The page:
Source: www.asiaecon.org |
COUNTRIES WITH DIFFERENT APPROACHES TO NORTH KOREA
The president of the United States, Barack Obama has announced his plan of a rigid position over North Korea's nuclear arsenal due to the country's unwillingness to cooperate and limit nuclear programs. President Obama will attempt to pressure North Korea to comply with its efforts to limit the production of nuclear weapons through trade intervention.
U.S and North Korea
The president of the United States, Barack Obama has announced his plan of a rigid position over North Korea’s nuclear arsenal due to the country’s unwillingness to cooperate and limit nuclear programs. President Obama will attempt to pressure North Korea to comply with its efforts to limit the production of nuclear weapons through trade intervention.
The United Nations Security Council met to discuss what should be done about the North Korean threat. The United Nation’s verdict was to have the U.S Navy inspect suspicious North Korean vessels to make sure they would not be carrying banned cargo. Other vessels traveling to and from North Korea will also be subject to inspection as well. The agreement prohibits shipments of all weaponry except small arms and prevents the North from delivering nuclear and missile technology to other countries where it could pose a threat to the U.S and its allies, according to Geoff Morrell, the Pentagon’s press secretary. He added that arms shipments have been a significant source of revenue for North Korea for a long time now. Stifling this revenue would reduce funding for Pyongyang’s nuclear program and stop the distribution of arms to other countries and terrorists.
The U.S plans to take on new disciplinary support to wring revenue and intrude transfers of arms and nuclear technology in and out of North Korea. Mr. Obama has said that in the past, North Korea has engaged in aggressive behavior and was then rewarded with foodstuffs and fuel, among other benefits. Now, he wants to change the pattern and meet the threat with “serious enforcement of sanctions that are in place”.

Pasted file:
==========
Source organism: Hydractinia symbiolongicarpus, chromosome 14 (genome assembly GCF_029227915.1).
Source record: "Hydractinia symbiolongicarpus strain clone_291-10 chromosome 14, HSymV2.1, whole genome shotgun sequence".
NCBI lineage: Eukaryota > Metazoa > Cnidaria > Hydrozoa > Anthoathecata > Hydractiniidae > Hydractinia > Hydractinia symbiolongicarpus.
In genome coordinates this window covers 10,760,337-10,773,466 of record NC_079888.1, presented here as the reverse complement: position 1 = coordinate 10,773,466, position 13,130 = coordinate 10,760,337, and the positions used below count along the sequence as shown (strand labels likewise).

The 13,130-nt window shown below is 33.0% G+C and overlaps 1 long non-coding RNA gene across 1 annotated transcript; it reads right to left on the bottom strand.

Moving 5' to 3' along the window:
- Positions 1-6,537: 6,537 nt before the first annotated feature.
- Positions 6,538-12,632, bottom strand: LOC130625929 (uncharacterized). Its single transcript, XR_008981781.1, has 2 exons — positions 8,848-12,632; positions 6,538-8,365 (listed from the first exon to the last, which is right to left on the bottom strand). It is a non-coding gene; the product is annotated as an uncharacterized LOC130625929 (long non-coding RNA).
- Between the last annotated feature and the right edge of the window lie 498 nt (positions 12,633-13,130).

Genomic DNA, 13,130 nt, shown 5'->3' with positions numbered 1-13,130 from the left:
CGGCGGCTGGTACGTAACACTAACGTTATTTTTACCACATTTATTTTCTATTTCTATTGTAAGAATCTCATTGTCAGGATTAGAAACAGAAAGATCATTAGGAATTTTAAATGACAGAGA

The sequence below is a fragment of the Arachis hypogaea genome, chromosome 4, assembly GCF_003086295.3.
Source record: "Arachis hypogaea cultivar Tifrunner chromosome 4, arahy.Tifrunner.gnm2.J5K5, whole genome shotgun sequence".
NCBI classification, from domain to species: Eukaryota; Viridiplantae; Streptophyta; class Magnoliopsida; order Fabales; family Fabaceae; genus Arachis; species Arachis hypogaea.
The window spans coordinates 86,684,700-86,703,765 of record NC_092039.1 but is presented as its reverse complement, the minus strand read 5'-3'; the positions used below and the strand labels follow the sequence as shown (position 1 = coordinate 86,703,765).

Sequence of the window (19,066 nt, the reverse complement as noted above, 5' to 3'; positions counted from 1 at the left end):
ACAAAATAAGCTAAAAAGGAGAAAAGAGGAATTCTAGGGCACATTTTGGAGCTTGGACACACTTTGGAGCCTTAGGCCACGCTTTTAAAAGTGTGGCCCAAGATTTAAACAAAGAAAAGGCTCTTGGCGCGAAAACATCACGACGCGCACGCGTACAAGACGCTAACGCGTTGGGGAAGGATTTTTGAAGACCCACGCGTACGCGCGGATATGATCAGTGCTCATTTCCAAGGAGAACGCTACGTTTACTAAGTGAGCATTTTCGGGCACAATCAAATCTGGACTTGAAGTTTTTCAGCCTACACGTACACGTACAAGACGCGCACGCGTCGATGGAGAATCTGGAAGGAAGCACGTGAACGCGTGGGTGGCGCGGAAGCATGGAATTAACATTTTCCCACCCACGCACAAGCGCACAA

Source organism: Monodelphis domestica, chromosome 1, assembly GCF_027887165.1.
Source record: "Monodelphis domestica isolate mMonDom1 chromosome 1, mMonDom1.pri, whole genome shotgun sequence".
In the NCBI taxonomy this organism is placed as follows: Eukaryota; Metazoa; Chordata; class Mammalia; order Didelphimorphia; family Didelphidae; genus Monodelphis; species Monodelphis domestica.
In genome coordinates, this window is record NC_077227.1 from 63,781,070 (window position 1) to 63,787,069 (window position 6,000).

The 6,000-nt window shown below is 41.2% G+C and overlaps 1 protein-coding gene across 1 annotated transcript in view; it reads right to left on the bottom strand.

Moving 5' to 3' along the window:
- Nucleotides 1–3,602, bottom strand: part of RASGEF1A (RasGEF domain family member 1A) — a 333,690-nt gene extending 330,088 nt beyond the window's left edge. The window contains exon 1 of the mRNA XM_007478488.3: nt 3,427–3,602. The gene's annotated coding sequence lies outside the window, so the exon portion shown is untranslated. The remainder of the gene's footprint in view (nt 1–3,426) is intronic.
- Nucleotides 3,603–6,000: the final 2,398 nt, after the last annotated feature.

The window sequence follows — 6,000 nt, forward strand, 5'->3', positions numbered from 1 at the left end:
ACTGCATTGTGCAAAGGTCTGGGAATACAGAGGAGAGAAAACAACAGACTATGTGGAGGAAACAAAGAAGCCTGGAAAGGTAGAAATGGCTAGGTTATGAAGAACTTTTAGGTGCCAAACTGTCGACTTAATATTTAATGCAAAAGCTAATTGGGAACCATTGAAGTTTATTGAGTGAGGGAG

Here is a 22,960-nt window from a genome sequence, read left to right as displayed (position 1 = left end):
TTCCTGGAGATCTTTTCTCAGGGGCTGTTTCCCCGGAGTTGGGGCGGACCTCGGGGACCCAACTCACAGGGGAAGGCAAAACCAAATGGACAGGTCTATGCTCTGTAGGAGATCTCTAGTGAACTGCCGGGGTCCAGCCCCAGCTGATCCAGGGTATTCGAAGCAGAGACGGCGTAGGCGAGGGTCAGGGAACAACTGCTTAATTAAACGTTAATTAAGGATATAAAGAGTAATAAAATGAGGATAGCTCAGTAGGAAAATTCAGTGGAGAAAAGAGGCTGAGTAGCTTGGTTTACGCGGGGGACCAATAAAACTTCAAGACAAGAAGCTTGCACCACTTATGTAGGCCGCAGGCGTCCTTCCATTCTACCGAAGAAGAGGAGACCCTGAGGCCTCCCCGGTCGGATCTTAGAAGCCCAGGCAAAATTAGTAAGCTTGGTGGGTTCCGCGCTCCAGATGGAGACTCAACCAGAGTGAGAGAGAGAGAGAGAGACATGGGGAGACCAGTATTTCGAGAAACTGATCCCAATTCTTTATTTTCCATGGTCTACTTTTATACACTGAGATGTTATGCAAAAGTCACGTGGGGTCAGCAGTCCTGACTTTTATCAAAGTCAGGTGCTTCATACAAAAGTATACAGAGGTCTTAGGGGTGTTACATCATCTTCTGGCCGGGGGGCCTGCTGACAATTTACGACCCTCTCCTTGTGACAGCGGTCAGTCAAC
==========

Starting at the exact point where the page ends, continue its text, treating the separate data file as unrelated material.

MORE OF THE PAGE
Susan Rice, U.S ambassador warned that Obama’s challenge can spur other rebellious acts from North Korea. U.S intelligence officials suggest that perhaps Pyongyang might respond with yet another nuclear test, especially after the country promised to build more atomic bombs and start enriching uranium for a new nuclear weapons program in response to the most recent UN sanction on Saturday, June 13.
Russia, China and North Korea
Russia and China urged North Korea to renegotiate its decision to continue pursuing nuclear programs immediately after North Korea’s threat of a “thousand-fold” military retaliation against the U.S and its allies if provoked. Their role is currently described as “moderators in the dispute”. Russia and China want to resolve disagreements through dialogue and consultations, according to a statement.
North Korea’s key trading partner is China. China “has pledged to implement tougher sanctions against North Korea, which were approved by the UN last week.” These sanctions include careful inspection of ships suspected of taking banned cargo to and from North Korea, and increased ban on arms sales.
Japan and North Korea
Japan has banned exports to North Korea in response to their nuclear and missile tests in May, with the purpose of sending a “strong message”.
“What’s most important is that North Korea make the right response… to Japan’s strong message, even though there are people who point out the volume of exports is small,” said Chief Cabinet Secretary Takeo Kawamura.
The Japanese concern arises from the proximity of the country, since much of its territory could be hit by North Korean mid-range missiles, according to the BBC’s Roland Buerk in Tokyo.
In sum, there issues that the U.S, China, Russia, South Korea, Japan, the European Union, Canada and North Korea have to discuss regarding Pyongyang’s nuclear program. Otherwise, the world will continue facing the North Korean threat: “If the U.S. and its followers infringe upon our republic’s sovereignty even a bit, our military and people will launch a one hundred- or one thousand-fold retaliation with merciless military strike,” the government-run Minju Joson newspaper said in a commentary.
Source: www.asiaecon.org |